Medal of Honor Spotlight: Pfc. James Anderson Jr.

  • Drew Poplin

This month, in recognition of National Medal of Honor Day, we’re highlighting many stories filled with acts of heroism and bravery. Today’s will be no different, with this article being focused on the first African-American Marine to receive the Medal of Honor, Pfc. James Anderson Jr.

Early Life

Anderson was born on January 22, 1947, in Los Angeles, California. A kid from Compton, he graduated from Centennial High School and then attended Los Angeles Harbor Junior College. He left to join the Marine Corps in February of 1966 after a year and a half of junior college. By the end of the year, he would go from early training in San Diego, to Camp Pendleton, to Vietnam where he was assigned to the 3rd Marine Division.


On February 1, 1967, the United States launched Operation Prairie II. Its mission was to take care of the enemy forces that were south of the DMZ (Demilitarized Zone). On the 27th of that month, a reconnaissance force attempted to dispatch two enemy soldiers, however, were shocked when they encountered not two soldiers, but a whole company made up of at least 100 men. 

The next day, Pfc. Anderson’s platoon was sent to assist in the extraction of the reconnaissance team, where they were almost immediately ambushed. At 3:10 pm, they were ordered to withdraw back to Company L’s position. At this time, Anderson was with a group of men from his platoon about 20 meters from the enemy line. His fellow men were being gunned down, and the situation looked dire.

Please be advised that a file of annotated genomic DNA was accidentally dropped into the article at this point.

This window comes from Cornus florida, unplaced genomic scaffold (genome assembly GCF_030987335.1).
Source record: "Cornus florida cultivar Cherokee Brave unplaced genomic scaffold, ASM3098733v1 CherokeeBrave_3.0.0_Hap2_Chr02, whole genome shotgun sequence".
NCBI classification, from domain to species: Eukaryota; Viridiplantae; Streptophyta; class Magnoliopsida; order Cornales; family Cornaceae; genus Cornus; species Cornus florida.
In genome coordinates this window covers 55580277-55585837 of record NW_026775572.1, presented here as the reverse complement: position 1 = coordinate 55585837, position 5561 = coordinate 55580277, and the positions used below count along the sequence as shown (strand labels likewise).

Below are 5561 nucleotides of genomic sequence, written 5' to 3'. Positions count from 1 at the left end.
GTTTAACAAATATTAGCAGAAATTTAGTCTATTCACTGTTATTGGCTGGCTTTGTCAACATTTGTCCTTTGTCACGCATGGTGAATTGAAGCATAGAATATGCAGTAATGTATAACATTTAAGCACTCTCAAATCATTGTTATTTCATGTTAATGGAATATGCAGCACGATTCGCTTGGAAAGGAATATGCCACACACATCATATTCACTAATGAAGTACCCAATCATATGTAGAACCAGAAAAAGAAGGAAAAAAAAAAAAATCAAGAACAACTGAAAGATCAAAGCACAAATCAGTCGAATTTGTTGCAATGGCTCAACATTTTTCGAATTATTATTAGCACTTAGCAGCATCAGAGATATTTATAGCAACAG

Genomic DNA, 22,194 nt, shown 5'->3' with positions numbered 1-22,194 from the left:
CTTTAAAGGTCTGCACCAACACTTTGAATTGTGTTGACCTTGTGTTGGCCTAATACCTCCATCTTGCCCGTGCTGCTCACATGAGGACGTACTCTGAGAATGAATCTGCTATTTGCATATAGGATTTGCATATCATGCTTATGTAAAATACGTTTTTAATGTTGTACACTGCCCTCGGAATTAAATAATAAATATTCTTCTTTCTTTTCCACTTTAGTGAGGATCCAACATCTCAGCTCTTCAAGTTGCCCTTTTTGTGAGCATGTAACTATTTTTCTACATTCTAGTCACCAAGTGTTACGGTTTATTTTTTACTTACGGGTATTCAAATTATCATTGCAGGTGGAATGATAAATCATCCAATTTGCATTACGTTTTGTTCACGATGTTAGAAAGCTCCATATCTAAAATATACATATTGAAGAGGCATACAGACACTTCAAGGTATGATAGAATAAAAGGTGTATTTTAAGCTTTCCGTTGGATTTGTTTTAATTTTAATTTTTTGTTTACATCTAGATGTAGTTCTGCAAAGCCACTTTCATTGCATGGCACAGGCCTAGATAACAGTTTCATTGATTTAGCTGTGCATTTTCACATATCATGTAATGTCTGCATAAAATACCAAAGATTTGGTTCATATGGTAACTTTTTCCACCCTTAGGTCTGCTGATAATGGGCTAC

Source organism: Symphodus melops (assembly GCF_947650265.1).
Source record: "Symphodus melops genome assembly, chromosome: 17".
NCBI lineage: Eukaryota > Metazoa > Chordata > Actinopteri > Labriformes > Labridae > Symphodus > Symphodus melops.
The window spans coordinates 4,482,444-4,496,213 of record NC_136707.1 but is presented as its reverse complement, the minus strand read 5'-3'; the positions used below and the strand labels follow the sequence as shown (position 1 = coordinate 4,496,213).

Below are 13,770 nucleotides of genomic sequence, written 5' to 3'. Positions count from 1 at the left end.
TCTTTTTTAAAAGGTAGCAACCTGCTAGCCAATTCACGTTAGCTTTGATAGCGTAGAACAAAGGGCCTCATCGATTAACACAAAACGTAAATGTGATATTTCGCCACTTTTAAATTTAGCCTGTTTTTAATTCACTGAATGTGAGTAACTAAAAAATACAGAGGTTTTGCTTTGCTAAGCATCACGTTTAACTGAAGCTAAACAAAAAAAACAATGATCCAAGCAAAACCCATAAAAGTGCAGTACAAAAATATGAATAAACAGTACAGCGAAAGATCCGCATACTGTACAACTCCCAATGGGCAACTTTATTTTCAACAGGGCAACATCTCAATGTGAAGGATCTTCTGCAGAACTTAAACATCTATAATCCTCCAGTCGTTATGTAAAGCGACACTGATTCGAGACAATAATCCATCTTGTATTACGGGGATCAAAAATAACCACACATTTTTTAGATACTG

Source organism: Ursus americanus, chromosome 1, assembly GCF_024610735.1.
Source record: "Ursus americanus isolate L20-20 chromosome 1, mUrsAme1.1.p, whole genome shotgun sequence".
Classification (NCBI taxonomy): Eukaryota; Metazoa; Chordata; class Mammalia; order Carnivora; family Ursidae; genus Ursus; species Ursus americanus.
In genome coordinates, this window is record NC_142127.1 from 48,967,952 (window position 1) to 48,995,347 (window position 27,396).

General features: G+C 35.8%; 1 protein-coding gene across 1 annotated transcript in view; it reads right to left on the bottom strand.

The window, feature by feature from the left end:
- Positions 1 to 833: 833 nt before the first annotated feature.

However, Anderson kept fighting. Soon, an enemy grenade landed beside him. Without an ounce of hesitation, the Private grabbed the grenade and brought it to his chest. He was only 20 years old.

This sacrifice, while not totally shielding the shrapnel, did allow his fellow soldiers to escape with only minor injuries. A moment that could’ve caused multiple fatalities only resulted in one.


Pfc. James Anderson Jr. was buried in Carson, California at Lincoln Memorial Park. A year and a half after his death, his parents were presented the Congressional Medal of Honor for his “…personal heroism, extraordinary valor, and inspirational supreme self-sacrifice.” This sacrifice also resulted in the United States Navy naming a Danish merchant vessel after him. 

As I write about the actions of Pfc. Anderson, I look across to see my girlfriend cooking in the kitchen. Her dog is currently tearing up an old box of cardboard. I sit in a beautiful apartment building, working a job I love. I am living the dream. 

But roughly 55 years ago, a young man, 8 years younger than I am now, decided to forgo the opportunity for such a life to save his fellow man. His story of bravery is one shared by thousands. His sacrifice, a reminder, that one’s character can be defined in a span of seconds.

As we approach the National Medal of Honor Day this year, I implore you to make every second count and to never forget the sacrifice that is made every day by young men and women. 

Be sure to share this article with anyone you think would benefit from hearing about Private Anderson’s heroism.

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